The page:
Published: Harlequin: Park Row
Date: 1st November 2022
Source: Publicist via NetGalley
England, 1898. When Evelyn first married the famous novelist William Aubrey, she was dazzled by his brilliance. But their newlywed bliss is brief when William is gripped by writer’s block, and he becomes jealous of Evelyn’s writing talent. When he commits the ultimate betrayal—stealing a draft of her novel and passing it off as his own—Evelyn decides to write her way out of their unhappy marriage.
California, 2006. Abigail always wondered about her father, his identity forever lost when her mother unexpectedly died. Or so Abigail thought, until she stumbled upon his photo and a message that her great-great-grandmother was the author Evelyn Aubrey, leading Abigail on a journey to England in search for answers. There, she learns of Evelyn’s shocking disappearance and how London society believed she was murdered. But from what she uncovers about Evelyn, Abigail believes her brilliant great-great-grandmother had another plot up her sleeve.
The Stolen Book of Evelyn Aubrey is a dual time line book. In the late nineteenth century Evely married William, a supposed famous author, or was he? Out of the darkness in their marriage Evelyn writes and William takes and publishes. They have one child and from this springs a sad and relatively unhappy family.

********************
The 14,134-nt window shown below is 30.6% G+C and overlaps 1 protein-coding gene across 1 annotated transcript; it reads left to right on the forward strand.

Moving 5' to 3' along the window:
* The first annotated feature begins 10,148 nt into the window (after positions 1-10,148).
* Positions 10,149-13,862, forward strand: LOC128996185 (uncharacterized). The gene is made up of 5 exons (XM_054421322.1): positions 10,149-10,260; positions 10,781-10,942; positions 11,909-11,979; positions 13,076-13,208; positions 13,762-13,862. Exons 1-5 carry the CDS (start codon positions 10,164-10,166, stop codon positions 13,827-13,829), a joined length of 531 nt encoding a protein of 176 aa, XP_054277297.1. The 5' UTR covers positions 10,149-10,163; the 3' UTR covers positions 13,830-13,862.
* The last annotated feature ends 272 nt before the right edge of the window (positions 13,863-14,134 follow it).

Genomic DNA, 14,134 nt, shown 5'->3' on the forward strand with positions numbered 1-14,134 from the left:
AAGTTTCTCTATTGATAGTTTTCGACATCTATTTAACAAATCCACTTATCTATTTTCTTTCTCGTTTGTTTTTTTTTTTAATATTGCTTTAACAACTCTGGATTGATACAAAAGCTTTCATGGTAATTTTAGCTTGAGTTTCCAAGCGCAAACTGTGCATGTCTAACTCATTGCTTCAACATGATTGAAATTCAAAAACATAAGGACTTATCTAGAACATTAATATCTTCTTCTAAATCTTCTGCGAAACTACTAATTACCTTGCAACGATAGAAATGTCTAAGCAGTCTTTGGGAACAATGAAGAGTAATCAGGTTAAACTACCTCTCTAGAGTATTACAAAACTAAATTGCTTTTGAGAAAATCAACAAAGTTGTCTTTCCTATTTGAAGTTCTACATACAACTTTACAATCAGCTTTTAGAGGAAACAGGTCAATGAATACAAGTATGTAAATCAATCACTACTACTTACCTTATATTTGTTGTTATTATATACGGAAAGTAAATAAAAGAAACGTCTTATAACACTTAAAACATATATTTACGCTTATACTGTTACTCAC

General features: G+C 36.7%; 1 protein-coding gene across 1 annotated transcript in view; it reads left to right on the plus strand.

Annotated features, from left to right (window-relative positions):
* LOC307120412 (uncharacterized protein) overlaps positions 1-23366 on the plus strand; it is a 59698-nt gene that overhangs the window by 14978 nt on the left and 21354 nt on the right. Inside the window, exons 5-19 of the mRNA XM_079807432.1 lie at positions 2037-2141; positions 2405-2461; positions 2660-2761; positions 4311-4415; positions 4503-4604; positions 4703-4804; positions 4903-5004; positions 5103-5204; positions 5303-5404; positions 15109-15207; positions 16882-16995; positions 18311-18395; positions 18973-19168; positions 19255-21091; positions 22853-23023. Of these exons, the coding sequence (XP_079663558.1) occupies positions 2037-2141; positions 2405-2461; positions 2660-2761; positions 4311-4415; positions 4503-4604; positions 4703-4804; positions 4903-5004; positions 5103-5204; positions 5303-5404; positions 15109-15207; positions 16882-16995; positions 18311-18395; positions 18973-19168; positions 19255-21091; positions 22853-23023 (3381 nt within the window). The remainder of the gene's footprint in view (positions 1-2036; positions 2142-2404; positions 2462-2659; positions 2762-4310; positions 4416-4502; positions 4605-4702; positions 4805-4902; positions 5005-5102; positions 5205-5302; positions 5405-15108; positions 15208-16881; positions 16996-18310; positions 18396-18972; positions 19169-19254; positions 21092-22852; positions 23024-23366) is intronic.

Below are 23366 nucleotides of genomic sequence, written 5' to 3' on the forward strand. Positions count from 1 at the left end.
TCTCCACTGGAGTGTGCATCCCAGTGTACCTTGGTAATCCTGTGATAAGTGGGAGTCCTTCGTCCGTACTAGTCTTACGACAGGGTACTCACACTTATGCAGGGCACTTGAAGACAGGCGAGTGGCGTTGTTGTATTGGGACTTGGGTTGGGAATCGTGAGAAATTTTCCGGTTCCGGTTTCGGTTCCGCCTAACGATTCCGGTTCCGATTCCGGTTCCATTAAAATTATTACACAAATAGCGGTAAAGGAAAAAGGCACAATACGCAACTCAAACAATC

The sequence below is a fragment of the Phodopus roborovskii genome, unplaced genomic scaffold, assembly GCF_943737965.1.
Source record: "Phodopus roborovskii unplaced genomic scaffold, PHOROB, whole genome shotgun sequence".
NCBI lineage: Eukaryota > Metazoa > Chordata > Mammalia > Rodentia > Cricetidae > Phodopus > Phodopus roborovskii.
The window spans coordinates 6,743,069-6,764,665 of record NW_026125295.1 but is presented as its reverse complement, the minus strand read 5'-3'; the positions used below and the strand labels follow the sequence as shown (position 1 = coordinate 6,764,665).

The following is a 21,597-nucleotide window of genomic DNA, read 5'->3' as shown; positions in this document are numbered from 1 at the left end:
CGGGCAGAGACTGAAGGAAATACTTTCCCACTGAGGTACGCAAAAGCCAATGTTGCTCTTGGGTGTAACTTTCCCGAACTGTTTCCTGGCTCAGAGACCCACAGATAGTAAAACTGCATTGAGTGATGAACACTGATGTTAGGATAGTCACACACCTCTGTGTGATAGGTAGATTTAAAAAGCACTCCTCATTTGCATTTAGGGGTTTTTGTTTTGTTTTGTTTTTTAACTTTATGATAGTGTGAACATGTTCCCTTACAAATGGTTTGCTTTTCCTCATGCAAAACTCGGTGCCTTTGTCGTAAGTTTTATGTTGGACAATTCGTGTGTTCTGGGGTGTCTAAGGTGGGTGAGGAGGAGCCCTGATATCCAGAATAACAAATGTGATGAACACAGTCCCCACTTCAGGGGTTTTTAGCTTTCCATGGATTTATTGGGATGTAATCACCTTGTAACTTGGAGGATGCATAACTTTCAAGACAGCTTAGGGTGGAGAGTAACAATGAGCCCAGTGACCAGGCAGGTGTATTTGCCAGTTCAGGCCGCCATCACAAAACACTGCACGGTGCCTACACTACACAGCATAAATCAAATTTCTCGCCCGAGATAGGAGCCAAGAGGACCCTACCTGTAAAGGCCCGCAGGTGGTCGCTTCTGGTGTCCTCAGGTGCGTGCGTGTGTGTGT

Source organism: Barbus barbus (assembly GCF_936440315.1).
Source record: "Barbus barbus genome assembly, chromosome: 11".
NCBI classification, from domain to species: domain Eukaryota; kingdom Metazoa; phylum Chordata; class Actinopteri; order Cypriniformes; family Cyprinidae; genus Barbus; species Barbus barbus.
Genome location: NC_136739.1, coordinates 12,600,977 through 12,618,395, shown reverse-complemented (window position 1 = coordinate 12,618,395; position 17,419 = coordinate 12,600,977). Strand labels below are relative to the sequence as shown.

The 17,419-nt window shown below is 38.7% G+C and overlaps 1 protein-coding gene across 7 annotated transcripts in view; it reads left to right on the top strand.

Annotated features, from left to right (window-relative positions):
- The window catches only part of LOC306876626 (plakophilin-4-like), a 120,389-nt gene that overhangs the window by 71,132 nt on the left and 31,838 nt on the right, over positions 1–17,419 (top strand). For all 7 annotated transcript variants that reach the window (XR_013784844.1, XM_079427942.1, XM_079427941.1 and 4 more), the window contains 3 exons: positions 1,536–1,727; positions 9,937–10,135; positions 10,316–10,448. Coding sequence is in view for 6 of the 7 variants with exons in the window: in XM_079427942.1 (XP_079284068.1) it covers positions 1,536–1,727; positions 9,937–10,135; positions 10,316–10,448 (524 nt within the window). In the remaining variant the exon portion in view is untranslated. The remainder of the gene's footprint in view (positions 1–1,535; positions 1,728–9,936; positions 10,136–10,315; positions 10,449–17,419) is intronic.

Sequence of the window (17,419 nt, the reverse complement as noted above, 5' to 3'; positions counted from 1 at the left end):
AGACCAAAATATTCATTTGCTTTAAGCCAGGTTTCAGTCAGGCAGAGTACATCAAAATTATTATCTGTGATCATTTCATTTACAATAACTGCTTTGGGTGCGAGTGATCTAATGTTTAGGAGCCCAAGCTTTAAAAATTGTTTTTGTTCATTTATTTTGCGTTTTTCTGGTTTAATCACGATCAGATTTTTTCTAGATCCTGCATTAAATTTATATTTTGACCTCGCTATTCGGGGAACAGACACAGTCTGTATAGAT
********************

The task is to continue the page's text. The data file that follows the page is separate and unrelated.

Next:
Abigail unbeknown to her is related to this family many years later, through her father – whom she doesn’t know or has met. She is a rather unsettled young woman who goes on a journey to find out who her father is, starting in England and then back to the USA.
Both women, Evelyn and Abigail, related to each other, make their own journeys into new ways of seeing things and starting over. We don’t get the full story of Evelyn but we can surmise that she went on under a different name in America. Abigail on finding what she has looked for and more, seems to have found her footing and will go on to make a good life for herself.
I enjoyed reading this novel, I wanted to find out what happened to each woman and how one life affected another. That said, it didn’t quite draw me in enough to rate it highly. 3.25 stars.